Unlike the resurging home purchases, rising property prices, and increasing bidding wars, inventories for the residential real estate throughout Denver were still low last month. According to the Denver Metro Association of Realtors (DMAR) latest report, there were at least 2,024 active homes at the start of this month. This general lack of active listings throughout the 11-county metro accounted for about a 58.14% decline in year-over-year turnover.
With an increasingly charged-up demand, properties are now selling at an incredible speed that’s forcing buyers to apply elusive strategies to get their dream home under contract. Home buyers in Denver are scooping up properties faster than the supply of new listings, making prices escalate at an exponential rate.
The report further illustrates that listings are now getting more than 20 offers from 100+ showings per weekend.
Besides the increased demand, February recorded a 3.7% year-over-year increase in overall property sales, accounting for at least 3,641 overall property sales.
There were only 4,706 pending sales by the start of March.
Single-family homes are the most prevalent type of properties in Denver. The median closing price for the usual single-family detached homes averaged at $530,000 by the end of last month, equating to a nearly 22% increase in its yearly turnover.
That for attached homes was $337,250, accounting for slightly more than a 12% yearly increase. With a more than 16% increase in the number of closings, the average closing price for condominiums rose to a record-breaking $401,552.
According to DMAR records, this was the first time that closing price ever rose beyond $400,000 for this market segment.
Unlike the usual single-family market, high-end properties (those priced beyond $1 million) recorded a surge of 46.1% in the yearly turnover for detached luxury units. The number of closed home sales for this segment was 206 luxury condos, and the attached types closed at 25 by the end of last month.
Despite the slowing effects of the pandemic, the Denver housing market has no signs of slowing down. Many 2021 forecasts predicted that market activities would intensify through the first two quarters when mortgage interest rates are still low.
The constant increase in demand is currently making it very hard to keep up with the rate of new listings from sellers and is luring buyers into using elusive methods to win a bid.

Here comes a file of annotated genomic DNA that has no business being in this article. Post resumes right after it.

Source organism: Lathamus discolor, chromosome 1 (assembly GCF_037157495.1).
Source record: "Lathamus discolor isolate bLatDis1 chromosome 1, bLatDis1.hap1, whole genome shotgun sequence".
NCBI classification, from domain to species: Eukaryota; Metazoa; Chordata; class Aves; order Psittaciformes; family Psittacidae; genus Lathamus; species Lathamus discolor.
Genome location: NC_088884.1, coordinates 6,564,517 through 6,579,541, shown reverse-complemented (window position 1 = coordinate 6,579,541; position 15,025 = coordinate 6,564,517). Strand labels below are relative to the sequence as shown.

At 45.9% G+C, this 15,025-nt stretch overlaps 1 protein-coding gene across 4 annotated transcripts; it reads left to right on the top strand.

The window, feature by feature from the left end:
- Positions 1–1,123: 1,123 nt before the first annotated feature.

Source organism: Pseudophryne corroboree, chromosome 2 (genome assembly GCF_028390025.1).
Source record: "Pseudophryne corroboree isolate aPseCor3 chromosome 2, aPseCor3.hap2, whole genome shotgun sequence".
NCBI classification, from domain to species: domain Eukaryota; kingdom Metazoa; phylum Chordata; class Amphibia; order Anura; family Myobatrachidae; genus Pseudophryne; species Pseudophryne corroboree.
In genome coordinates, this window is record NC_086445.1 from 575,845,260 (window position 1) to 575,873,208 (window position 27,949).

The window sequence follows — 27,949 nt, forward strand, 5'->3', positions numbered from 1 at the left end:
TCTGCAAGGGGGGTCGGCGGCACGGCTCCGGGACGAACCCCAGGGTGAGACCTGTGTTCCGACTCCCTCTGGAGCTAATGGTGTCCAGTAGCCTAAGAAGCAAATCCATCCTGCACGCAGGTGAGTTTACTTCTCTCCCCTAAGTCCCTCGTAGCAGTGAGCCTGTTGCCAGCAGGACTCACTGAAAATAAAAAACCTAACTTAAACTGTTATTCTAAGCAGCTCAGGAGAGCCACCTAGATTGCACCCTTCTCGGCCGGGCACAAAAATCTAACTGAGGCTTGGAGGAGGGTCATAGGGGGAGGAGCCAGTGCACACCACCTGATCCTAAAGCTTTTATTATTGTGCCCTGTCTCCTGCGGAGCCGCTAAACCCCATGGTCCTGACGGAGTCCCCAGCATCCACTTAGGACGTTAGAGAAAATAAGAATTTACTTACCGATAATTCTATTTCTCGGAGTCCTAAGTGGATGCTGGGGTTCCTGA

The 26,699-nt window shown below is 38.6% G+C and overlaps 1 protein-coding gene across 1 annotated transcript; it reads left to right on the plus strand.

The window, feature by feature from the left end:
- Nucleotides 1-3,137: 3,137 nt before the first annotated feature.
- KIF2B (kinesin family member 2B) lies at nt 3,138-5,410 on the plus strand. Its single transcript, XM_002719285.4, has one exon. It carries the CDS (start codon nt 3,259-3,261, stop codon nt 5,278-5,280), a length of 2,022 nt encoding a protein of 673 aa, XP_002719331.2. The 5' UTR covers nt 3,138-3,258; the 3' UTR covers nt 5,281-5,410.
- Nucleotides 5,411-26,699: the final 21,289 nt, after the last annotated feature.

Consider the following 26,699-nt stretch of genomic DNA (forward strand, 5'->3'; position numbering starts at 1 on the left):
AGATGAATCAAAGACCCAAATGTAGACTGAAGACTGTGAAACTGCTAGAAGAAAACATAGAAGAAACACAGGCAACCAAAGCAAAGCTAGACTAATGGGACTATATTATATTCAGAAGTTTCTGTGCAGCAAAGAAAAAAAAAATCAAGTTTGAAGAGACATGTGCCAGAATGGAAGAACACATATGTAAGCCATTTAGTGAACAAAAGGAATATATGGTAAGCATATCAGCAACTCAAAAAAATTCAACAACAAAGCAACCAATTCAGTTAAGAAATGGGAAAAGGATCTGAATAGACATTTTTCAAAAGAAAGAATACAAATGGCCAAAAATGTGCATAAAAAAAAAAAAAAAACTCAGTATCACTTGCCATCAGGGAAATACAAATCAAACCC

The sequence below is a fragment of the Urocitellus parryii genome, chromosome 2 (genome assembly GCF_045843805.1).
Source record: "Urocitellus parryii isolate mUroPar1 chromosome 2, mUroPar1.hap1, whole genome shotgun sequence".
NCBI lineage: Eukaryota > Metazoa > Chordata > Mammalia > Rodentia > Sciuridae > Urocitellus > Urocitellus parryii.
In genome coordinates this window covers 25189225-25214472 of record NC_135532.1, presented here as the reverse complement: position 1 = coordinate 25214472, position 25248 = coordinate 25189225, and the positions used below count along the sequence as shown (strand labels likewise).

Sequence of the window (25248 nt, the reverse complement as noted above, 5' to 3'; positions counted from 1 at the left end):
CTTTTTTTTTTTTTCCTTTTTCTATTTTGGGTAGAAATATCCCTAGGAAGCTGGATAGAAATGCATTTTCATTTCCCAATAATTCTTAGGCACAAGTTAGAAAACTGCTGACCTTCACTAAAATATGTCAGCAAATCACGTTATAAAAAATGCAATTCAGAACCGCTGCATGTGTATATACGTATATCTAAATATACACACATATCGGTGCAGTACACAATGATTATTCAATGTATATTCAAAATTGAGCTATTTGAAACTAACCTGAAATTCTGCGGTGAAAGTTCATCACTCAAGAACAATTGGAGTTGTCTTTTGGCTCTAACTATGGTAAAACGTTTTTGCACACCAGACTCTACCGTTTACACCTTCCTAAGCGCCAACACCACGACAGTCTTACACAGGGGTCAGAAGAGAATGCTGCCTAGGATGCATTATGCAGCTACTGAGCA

Despite the immense increase in home prices, homes are now spending an average of five days before they go under contract. That’s nearly 20 days faster than at the start of the first quarter in 2020.
According to a Red Fin survey, the Denver housing market has the second-fastest days of stay after Tacoma, Washington.
According to findings from a recent survey done by Nerd Wallet, Denver still ranks among the least affordable residential housing markets outside the coastal regions. Between this report’s findings and the fact that active listings dropped by 32% in the second half of 2020, most first-time home buyers can already tell that getting into this residential housing market is much tough to get in.
In the survey, Nerd Wallet experts assessed the affordability ratio for first-time home buyers across the 50 largest metro areas in the U.S. during 2020’s final quarter. In simpler terms, they computed first-time home buyers’ affordability to buy a home three times their median income using average list prices.
Denver’s multiple ran 5.7 times the median income range for buyers aged between 25 and 44 years, a standard proxy for first-time buyers. The national ratio for median income and average list price runs at a 5.2 times multiple.
The affordability ratio in Salt Lake City was 6.1.
First-time buyers who are already working within Denver seem to be more favored as they get more income. The median household income for individuals aged between 25 and 44 years in Denver is $91,209, while Salt Lake City’s range is $86,332.
Increased home prices, tough bidding competitions, and inventory shortages are generally plaguing home buying processes in Denver, making it very hard for first-timers to get in.
With only 0.7 months of available home stock for single-family units in Colorado since January, analysts are now more optimistic about new supplies going into the second quarter. Issues relating to low supplies and affordability will continue to be the biggest threats to this balanced market.